This raises an obvious question: why not? Why does the process of language acquisition not care about typological differences? Or, if typological differences run deep then why have they had no impact on the FLs of people who have lived in distinct linguistic eco-niches?
Here’s one obvious answer: typological differences are irrelevant to FL. However big these differences may seem to linguists, FL sees these typologically “different” languages as all of a piece. In other words, from the point of view of FL, typological variation is just surface fluff.
Same thing, said differently: there is a difference between variation and typology. Variation is a fact, languages appear on the surface to have different properties. Typology is a mid-level theoretical construct. It is the supposition that variation comes in family types, or, that variation is (at least in part) grammatically principled. The argument above does not question the fact of variation. It calls into question whether this variation is in any FL sense principled, whether the mid level construct is FL significant. It argues it isn’t.
Let me put this last point more positively. Variation establishes a puzzle for linguists in that kids acquire Gs that result in different surface features. So, FL plus a learning theory must be able to accommodate variation. However, if the above is on the right track, then this is not because typological cleavages reflect structural fault lines (or G-attractors) in FL or the learning theory. How exactly FL and learning theories yield distinctive Gs is currently unknown. We have good cases studies of how experience can fix different Gs with different surface properties but I think it is fair to say that there is still lots more fundamental work to be done. Nonetheless, even without knowing how this happens, the argument above suggests that it does not happen in virtue of a typologically differentiated FL.
Let me end with one last observation. Say that the above is correct, it seems to me that a likely corollary is that FL has no internal parameters. What I mean is that FL does not determine a finite space of possible Gs, as GB envisioned. Why not?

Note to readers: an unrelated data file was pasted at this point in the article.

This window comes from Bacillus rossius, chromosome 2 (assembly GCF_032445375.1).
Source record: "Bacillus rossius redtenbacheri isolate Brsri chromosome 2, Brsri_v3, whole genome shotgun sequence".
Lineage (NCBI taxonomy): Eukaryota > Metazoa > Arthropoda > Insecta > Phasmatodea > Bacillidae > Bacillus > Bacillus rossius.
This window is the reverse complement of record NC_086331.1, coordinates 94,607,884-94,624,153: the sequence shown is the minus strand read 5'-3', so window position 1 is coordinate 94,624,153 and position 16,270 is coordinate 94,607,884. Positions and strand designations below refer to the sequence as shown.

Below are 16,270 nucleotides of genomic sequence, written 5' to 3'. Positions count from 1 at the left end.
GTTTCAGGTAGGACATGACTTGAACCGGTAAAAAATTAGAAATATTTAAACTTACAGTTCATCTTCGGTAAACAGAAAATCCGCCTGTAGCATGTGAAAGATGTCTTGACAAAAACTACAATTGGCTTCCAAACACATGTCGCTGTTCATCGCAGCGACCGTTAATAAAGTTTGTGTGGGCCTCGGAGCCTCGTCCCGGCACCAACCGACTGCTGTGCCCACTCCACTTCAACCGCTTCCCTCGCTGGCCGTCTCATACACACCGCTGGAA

Well say that acquisition consisted in fixing the values of a finite series of FL internal open parameters. Then why wouldn’t evolution have fixed the FL of speakers of typologically isolated languages so that the relevant typological parameters were no longer open. On the assumption that “closing” such a parameter would yield an acquisition advantage (fixing parameters would reduce the size of the parameter space, so the more fixed parameters the better as this would simplify the acquisition problem), why wouldn’t evolution take advantage of the eco-niche to speed up G acquisition? Thus, why wouldn’t humans be like finches with FLs quickly specializing to their typological eco-niches? Doesn’t this suggest that parameters are not internal properties of FL?
I am pretty sure that readers will find much to disagree with here. That’s great. I think that the line of reasoning above is reasonable and hangs together. Moreover, if correct, I believe that it is important for pretty obvious reasons. But, there are sure to be counter-arguments and other ways of understanding the “facts.” Can’t wait.
 The example provided by Bill Idsardi. Thanks.
 By two “first” languages I intend to signal the fact that this is a different process from second language acquisition. Form the little I know about this process, there is no strcit upper bound on how many first languages one can simultaneously acquire, though I am willing to bet that past 3 or 4 the process gets pretty hairy.
 It also strongly casts doubt on the idea that FL itself is the product of an evolutionary process. If it is, the question becomes why did it stop when it did and not continue after humans separated? Why no apparent changes in the last 100k years?
 Charles Yang has a forthcoming book on this topic (which I heartily recommend) and Jeff Lidz has done some exemplary work showing how to think of FL and learning theory together to deliver integrated accounts of real time language acquisition. I am sure that there is other work of this kind. Feel free to mention them in comments.
Micronesian hasn’t been around all that long, it’s just one branch of the Oceanic family. Perhaps you’re thinking of Austronesian, the grandparent of Oceanic?ReplyDelete
Ural-Altaic has been rejected as an actual family for a few decades now. Altaic isn’t a real thing.
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I find the argument compelling, but I think Big Fact #3 is likely incorrect, although it would be an interesting research project.ReplyDelete
Even if you're right in that typological differences among languages aren't coded in the grammar, I imagine that the externalization systems would regardless have some significantly different organization reflecting these typological differences. This might still result in difficulties trying to externalize two strongly different languages compared to two quite similar languages. E.g., an externalization system designed to handle serial order would organize differently than one designed to handle lots of interesting morphology, posing problems for trying to do both.
There appears to be some evidence that different languages do result in different brain organizations, at the very least. A recent poster I saw at a conference showed differences in anatomical connectivity among language areas depending on the particular language (German, English, and Chinese were studied).